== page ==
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Ghoulish, phosphorescent, unquiet dead – a victim of black magic (note the pins stuck in the eyes and the “pinning” of the wrists (in sacrilegious imitation of Christ) of Sarah (Stefania Cassini) the victim – definitely a member of Hecate’s tribe. Suspiria, 1977.

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“Her head, turreted like that of Cybèle,” as De Quincey describes Mater Tenebrarum.                 An ancient statue of torch-bearing Hecate who also often appears with turreted head – linking her as The World Tree or Axis Mundi. This one adorned with lunar crescent. 3rd century A.D. on display in the Antalya Museum, Turkey.

Hekate’s common significant identifying attributes, other than her triplicity, are torches, keys, daggers, serpents, and cords/rope or scourges/whips. As “Holder of the Keys,” (Kleidotrophos) we see a definite connection to the Three Mothers as imagined by De Quincey as he describes Mater Lachrymarum and Mater Suspiriorum as keybearers (see Part 1 of this article). Her turreted crown, “like that of the goddess Cybele,” as De Quincey describes Mater Tenebrarum, symbolizes her jurisdiction – (Mother goddess as hypostasis of the World Tree or Axis Mundi) – over the heavens, earth and underworld, thus giving her triple power over the crossroads of the three worlds. She is also strongly identified or equated with the lunar goddess Artemis / Diana, as Diana Lucifera, She Who Brings Light. She is a popular goddess amongst modern Witches, Wiccans and Pagans.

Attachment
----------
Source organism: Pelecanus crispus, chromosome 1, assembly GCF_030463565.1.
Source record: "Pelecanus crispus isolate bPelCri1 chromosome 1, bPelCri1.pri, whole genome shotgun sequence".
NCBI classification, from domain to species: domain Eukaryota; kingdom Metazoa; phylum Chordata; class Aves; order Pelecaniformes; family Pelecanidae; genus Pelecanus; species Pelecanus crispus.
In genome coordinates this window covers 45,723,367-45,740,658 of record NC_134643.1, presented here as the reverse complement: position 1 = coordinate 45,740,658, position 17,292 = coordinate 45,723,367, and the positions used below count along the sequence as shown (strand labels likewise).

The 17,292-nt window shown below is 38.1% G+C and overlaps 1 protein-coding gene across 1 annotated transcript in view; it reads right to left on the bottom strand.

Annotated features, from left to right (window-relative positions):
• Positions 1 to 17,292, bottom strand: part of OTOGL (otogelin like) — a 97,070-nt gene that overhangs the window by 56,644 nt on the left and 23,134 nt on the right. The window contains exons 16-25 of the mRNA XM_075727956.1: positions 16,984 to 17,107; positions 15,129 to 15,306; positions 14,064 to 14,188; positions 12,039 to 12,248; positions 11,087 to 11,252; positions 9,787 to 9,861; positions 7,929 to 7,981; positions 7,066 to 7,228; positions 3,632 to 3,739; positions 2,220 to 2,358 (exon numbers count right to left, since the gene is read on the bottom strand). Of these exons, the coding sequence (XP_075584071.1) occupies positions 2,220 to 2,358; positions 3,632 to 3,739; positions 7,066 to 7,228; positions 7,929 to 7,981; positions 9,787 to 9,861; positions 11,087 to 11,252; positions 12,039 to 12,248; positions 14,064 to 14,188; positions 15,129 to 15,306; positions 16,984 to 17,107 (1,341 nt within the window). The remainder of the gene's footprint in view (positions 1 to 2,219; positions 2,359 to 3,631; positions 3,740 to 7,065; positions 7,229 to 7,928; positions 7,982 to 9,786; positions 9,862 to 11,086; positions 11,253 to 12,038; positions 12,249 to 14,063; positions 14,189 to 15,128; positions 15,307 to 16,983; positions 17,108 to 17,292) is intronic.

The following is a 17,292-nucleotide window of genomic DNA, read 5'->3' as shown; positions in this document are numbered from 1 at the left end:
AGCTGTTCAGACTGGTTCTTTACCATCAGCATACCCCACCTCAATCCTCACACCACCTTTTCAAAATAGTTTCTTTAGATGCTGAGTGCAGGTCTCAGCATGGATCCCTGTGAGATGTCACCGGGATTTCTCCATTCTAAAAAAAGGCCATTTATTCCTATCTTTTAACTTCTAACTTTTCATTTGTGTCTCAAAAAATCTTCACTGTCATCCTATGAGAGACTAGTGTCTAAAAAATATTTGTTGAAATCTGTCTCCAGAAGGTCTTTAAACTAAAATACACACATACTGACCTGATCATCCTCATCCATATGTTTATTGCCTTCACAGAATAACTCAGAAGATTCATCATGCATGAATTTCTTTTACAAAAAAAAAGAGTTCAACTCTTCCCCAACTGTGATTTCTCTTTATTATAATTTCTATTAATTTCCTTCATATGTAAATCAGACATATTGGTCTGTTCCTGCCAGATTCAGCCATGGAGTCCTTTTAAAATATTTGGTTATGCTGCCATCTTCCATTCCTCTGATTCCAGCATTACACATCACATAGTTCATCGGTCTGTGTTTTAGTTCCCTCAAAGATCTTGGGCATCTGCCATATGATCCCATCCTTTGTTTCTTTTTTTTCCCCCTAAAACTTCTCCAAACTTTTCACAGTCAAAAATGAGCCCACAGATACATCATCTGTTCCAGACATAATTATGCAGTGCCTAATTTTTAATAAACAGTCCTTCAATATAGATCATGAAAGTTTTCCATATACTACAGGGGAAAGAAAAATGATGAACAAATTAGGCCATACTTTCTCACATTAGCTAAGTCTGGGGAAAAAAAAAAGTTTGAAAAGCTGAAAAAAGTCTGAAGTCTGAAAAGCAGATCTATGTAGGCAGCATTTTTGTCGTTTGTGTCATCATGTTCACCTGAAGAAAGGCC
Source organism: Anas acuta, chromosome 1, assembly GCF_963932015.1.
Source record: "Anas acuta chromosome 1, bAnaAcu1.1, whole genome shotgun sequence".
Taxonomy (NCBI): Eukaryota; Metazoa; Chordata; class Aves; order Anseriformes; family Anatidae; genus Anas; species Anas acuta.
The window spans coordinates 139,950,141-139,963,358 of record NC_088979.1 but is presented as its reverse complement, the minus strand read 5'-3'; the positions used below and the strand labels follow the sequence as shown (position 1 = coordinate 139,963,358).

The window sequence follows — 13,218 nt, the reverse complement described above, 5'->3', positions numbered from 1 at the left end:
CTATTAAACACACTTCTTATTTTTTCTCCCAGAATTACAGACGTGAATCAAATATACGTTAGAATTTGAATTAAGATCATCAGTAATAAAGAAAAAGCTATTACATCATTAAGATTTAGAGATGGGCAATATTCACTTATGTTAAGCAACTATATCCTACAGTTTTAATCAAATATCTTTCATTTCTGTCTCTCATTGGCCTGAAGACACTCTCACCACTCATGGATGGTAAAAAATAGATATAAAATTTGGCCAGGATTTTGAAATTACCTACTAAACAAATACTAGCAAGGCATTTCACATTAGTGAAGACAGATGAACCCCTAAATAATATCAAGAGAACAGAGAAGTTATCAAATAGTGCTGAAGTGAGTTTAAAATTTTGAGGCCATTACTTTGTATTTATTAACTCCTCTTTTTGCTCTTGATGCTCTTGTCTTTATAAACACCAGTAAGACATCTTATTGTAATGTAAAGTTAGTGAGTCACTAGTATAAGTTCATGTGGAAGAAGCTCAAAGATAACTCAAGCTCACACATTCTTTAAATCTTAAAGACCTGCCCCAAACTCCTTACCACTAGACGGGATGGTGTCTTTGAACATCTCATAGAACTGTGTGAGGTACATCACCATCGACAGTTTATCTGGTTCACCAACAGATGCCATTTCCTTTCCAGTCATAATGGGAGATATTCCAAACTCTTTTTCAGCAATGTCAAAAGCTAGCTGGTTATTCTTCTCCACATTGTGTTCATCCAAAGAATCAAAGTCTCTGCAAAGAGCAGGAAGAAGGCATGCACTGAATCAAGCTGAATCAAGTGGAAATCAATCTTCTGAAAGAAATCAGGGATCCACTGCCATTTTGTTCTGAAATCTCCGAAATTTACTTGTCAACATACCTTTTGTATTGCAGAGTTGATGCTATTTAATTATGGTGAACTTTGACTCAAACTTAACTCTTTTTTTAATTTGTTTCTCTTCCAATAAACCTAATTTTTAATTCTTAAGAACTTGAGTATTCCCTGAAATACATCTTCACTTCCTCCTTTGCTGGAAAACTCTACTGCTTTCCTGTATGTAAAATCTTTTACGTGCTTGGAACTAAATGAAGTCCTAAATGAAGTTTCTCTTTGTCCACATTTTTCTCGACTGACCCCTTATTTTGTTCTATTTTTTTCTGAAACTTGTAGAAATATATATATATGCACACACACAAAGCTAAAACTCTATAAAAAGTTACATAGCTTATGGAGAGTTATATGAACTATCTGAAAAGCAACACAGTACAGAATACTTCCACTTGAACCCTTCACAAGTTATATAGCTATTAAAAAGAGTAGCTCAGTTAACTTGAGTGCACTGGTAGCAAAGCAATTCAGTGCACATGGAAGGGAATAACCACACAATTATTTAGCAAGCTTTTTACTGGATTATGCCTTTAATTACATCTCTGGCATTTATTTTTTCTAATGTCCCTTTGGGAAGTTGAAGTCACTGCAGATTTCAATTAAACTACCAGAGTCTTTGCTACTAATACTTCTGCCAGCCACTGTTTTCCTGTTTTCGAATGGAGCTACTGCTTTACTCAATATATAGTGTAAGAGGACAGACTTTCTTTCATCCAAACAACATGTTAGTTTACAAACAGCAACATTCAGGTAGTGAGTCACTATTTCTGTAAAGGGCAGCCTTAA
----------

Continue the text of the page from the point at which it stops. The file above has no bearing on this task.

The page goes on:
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The goddess Hecate wielding daggers, scourges and torches and flanked by serpents.               From an engraved Roman gem

In Inferno (1980) the second film in Dario Argento’s Three Mothers Trilogy, the film opens with lingering shots of some common symbols of Hecate, the Greek and Roman goddess of witchcraft.